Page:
Medes, a roll, and therein was a record thus written: In the
first year of Cyrus the king the same Cyrus the king made a decree
concerning the house of God at Jerusalem, Let the house be builded,
the place where they offered sacrifices, and let the foundations
thereof be strongly laid..."
And then moving along in Ezra we read
this: Ezra 6:15, "And this house was finished on the third
day of the month Adar, which was in the sixth year of the reign of
Darius the king." This was in about 516 BC., which will
not allow for a 483 year time interval. Yet so many persist in
forcing a literal time period into the account.
Of exceeding importance in this
examination is that God declared through the prophet Zechariah that
it was Zerubbabel who would lay the foundation of the temple and
that it was he would finish it. Zechariah 4:9 reads, "The
hands of Zerubbabel have laid the foundation of this house; his
hands shall also finish it...". Zerubbabel was informed by
a prophet of God and it has been recorded by inspiration that the
temple would be finished in his lifetime and at his hands.
According to Ezra 3:8 the rebuilding of the "house of the Lord"
began in the second year after they returned from Babylonian
Captivity after Cyrus freed them. Since Zerubbabel was said to
have finished the rebuilding, it therefore validates the original
decree of Cyrus as being the one that started the seven sevens time
interval given in 537 or 538 BC., and certainly not the decree of
Artaxerxes when Ezra and Nehemiah went to work on the walls and the
temple 58 or so years later when Zerubbabel was most certainly dead.
If Zerubbabel were still alive at the time of Ezra then he would
have been 77 years old if he had been born the same year work began
on the temple under the decree of Cyrus.
In addition to this, Isaiah projected
the decree of Cyrus in Isaiah 44:26-28, "That confirmeth the word
of his servant, and performeth the counsel of his messengers; that
saith to Jerusalem, Thou shalt be inhabited; and to the cities of
Judah, Ye shall be built, and I will raise up the decayed places
thereof: That saith to the deep, Be dry, and I will dry up thy
rivers: That saith of Cyrus, He is my shepherd, and shall perform
all my pleasure: even saying to Jerusalem, Thou shalt be built; and
to the temple, Thy foundation shall be laid." with additional
supportive text in 45:1 and 13.
So we see here that Darius did not make
a new decree. He simply was made aware of the decree of Cyrus,
(which had been prophesied by Isaiah), and in accordance with
Persian national law, which states that any official decree of a
king could not be altered (Daniel
6:8, 12, 15, and Esther 1:19, 8:8), caused the decree of Cyrus to be
enforced. So the commandment of Cyrus went out in about 538
BC. The wording of the text gives us 69 weeks between that
decree and "Messiah the Prince" which can be none other than
Jesus Christ. So we have a period of time represented here by
"seven weeks, and threescore and two weeks" which totals
sixty nine which starts in 538 BC and ends with the death of Jesus
Christ in about 33 AD. Some people give the date as 30 AD.
There is some dispute as to the exact year of the crucifixion of
Christ. Daniel 9:26 plainly bookmarks the end of the sixty
nine week interval with the cutting off of the Messiah which can be
nothing other than His crucifixion. The sixty nine week
interval following the seven week interval totals sixty nine.
If a day in the vision represented a year then this would be a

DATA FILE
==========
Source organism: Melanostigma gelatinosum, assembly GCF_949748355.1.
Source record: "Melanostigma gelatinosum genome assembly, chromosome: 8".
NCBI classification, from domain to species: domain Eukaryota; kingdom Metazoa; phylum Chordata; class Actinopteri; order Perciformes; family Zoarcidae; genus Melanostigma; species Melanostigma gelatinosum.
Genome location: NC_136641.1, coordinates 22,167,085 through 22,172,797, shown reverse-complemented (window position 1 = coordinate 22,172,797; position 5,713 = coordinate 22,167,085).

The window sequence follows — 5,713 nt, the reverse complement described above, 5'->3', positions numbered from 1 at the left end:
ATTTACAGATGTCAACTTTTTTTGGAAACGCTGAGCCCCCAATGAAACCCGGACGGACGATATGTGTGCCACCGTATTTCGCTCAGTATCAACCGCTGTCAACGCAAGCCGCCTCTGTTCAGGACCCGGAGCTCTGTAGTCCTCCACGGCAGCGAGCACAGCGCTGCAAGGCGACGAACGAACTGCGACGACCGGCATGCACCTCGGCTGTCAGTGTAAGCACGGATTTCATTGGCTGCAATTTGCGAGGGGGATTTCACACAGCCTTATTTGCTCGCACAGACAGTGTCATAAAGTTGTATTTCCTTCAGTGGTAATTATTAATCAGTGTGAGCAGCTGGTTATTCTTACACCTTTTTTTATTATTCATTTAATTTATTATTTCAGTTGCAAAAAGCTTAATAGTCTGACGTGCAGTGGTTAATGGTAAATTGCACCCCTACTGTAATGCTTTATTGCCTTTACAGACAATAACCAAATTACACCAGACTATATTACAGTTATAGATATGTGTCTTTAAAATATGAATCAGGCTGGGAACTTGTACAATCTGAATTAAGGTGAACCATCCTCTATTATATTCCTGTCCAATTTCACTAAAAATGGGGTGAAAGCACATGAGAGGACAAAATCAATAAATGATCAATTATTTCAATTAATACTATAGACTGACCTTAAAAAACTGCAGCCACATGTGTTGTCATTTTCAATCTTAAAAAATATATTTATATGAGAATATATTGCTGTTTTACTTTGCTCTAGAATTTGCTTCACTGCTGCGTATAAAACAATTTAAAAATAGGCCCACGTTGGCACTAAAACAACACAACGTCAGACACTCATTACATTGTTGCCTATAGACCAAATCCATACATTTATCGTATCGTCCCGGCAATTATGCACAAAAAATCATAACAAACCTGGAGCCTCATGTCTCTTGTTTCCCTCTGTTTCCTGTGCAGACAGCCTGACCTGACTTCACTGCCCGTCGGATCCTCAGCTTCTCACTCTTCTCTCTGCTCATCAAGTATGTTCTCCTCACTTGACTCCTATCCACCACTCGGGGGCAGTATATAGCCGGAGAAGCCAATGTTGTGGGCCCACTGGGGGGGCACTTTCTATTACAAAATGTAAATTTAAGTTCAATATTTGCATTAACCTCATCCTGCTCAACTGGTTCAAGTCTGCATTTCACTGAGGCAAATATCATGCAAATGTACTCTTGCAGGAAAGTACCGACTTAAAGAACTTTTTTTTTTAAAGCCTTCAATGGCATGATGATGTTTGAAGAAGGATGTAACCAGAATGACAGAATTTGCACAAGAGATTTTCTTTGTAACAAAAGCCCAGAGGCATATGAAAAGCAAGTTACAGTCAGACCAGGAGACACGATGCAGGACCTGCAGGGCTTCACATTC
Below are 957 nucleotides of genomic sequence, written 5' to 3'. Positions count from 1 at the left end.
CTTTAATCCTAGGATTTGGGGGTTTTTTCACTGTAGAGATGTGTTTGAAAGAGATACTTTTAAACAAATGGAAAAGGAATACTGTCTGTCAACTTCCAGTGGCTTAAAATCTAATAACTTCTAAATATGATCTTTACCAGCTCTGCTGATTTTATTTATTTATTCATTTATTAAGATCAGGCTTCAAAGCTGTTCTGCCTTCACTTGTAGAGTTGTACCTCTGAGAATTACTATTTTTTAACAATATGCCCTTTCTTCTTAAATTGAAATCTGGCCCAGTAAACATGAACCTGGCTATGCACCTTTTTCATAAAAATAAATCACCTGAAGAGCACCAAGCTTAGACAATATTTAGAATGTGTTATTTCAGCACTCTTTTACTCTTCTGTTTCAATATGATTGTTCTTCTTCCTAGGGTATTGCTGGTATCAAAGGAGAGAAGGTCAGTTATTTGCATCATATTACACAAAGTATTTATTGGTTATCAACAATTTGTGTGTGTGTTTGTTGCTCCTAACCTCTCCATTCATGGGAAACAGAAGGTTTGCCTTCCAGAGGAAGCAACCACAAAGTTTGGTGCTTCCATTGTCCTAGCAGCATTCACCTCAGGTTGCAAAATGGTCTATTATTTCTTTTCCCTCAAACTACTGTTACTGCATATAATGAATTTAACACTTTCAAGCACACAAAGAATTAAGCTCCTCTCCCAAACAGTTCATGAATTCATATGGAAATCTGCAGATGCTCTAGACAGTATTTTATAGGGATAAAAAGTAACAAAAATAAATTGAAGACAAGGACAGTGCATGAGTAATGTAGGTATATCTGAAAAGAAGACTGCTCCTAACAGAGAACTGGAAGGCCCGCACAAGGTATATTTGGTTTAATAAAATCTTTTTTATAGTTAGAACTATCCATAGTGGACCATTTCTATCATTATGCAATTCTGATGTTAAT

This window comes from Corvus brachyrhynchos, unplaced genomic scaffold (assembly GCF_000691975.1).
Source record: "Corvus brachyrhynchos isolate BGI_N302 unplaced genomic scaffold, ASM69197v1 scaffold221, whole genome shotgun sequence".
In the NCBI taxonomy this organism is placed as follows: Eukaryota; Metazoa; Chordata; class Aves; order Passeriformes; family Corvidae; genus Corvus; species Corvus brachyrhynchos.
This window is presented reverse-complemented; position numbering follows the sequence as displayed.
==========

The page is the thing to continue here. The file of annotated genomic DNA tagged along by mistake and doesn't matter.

literal time period of four hundred and eighty three years.
From 538 BC to 30 AD is five hundred and sixty eight years so it is
obvious that the time intervals are figurative. No amount of
scriptural gymnastics can change this. Those who want so much
to demonstrate a literal time frame and somehow force a four hundred
and eighty three year time period into Jewish history that somehow
aligns with the text need to stop doing that and start figuring out what was
meant by the figurative terms used in Daniel's vision. There
is no way to make four hundred and eighty three years fit. It
just won't do it. So with that stated, what exactly is meant
by the terms used in the vision?
We are here
confronted with apocalyptic periods. In our text, it is “seventy
weeks”, but maybe a better insight is found in the NIV which
references “seventy sevens”. Scholars have referenced these as
“heptads” which means values of seven. These seventy weeks or
seventy sevens will be broken into three units as follows: (a) the
first unit of seven sevens (weeks), (b) the second unit of 62 sevens
(weeks) and (c) the third and final unit of the seventieth seven
(week) as one seven. If these are added together, we have seventy
sevens or seventy weeks. In this study, we will be more concerned
with the first set of sevens and the final seven. We will address
the middle portion more as we see the projected and chronological
historic overviews of the Greek and Roman empires that followed that
of the Medo-Persians in the remaining chapters of Daniel.
The number 7 came to symbolize the meaning of
totality or completeness associated with God's authority on the
earth. Therefore the apocalyptic meaning of the term "seven
sevens" and "threescore and two sevens"
are descriptive of a period of time sufficient for God to accomplish
His will on earth. There are two distinct intervals here.
One represented the interval of time during which Jerusalem and the
temple would be rebuilt and the longer interval will be
representative of the years following the rebuilding of the temple
to the death of Jesus Christ on the cross (V-26), described as the
Messiah being "cut off".
"the street shall be built again, and
the wall, even in troublous times."
Daniel learns that
the city of Jerusalem which at the moment lay in ruins would be
restored. However the process would not be without
difficulties. And indeed history records that the rebuilding
was not accomplished without overcoming any hurdles and that it was
problematic at best.
Shortly after the
work on the temple began, the Samaritans offered to help but were
rejected. Samaria was located within the northern kingdom of